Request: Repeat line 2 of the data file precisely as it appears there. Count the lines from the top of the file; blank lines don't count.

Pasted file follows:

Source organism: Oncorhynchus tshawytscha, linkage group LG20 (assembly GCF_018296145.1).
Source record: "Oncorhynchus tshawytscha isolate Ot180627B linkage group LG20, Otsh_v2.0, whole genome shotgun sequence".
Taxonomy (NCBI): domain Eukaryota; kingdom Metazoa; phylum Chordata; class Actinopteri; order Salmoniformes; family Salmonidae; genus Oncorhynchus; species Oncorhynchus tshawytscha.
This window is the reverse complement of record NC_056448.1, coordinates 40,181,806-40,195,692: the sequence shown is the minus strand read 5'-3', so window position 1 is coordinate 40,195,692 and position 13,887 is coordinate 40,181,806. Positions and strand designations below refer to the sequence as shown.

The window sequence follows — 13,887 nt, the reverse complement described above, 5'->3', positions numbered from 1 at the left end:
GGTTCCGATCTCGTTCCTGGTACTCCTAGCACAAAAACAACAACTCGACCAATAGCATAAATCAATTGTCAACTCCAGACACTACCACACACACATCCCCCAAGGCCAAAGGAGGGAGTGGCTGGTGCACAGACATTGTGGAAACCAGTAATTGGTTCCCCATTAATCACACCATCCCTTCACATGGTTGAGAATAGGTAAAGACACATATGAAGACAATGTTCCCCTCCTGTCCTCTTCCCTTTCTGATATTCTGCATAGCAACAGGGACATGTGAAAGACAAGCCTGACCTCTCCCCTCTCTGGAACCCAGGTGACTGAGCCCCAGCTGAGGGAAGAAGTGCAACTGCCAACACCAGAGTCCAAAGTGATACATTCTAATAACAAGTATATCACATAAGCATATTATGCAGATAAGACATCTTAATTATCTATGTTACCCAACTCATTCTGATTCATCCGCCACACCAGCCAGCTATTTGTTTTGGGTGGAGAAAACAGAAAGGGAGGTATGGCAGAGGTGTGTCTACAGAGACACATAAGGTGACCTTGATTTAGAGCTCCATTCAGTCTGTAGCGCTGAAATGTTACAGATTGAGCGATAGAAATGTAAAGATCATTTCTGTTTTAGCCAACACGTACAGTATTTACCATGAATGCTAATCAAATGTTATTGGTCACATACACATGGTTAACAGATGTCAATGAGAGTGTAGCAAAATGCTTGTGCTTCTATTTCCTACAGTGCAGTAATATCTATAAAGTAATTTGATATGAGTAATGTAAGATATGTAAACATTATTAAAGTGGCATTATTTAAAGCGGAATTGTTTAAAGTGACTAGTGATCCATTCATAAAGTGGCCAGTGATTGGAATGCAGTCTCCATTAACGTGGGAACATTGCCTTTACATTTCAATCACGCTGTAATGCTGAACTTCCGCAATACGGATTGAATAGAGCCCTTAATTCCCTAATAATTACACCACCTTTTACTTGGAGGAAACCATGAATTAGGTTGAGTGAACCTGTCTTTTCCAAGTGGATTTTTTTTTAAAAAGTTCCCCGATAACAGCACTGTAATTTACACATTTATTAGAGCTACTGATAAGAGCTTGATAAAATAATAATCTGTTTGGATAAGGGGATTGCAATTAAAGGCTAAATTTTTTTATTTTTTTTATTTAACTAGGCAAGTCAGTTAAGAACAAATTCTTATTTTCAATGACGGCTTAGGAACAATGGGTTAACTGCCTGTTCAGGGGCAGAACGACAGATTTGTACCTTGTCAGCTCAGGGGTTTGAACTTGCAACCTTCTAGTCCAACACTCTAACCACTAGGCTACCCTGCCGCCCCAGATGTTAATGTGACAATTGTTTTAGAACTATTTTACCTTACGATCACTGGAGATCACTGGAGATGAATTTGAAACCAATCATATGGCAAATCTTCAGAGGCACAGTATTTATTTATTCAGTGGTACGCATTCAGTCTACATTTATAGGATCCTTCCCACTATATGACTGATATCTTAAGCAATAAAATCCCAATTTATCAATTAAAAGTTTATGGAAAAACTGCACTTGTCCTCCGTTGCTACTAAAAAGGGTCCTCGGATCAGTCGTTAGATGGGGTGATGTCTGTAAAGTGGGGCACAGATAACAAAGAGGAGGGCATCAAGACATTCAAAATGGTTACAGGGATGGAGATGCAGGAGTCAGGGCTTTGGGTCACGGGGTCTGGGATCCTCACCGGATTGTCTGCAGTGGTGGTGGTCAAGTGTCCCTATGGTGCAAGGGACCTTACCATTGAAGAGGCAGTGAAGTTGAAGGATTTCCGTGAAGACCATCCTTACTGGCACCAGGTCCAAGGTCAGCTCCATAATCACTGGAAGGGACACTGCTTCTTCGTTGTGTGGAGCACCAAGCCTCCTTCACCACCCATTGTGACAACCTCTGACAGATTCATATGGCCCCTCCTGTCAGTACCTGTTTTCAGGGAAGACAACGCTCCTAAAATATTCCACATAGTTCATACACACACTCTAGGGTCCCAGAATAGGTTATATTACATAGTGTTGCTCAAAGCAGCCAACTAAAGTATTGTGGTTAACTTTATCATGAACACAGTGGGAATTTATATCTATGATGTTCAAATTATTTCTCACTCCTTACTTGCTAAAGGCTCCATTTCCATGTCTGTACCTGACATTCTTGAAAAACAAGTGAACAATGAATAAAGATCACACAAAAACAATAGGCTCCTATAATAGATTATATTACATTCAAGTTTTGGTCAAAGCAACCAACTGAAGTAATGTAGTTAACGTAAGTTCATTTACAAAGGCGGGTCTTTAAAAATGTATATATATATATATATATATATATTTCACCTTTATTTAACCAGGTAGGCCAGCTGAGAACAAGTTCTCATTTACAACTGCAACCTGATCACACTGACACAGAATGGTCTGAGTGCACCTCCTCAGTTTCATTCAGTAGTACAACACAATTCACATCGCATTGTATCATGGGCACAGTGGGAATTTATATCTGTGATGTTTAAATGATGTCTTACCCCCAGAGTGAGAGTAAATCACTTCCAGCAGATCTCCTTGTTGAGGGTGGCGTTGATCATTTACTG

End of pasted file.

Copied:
Source record: "Oncorhynchus tshawytscha isolate Ot180627B linkage group LG20, Otsh_v2.0, whole genome shotgun sequence".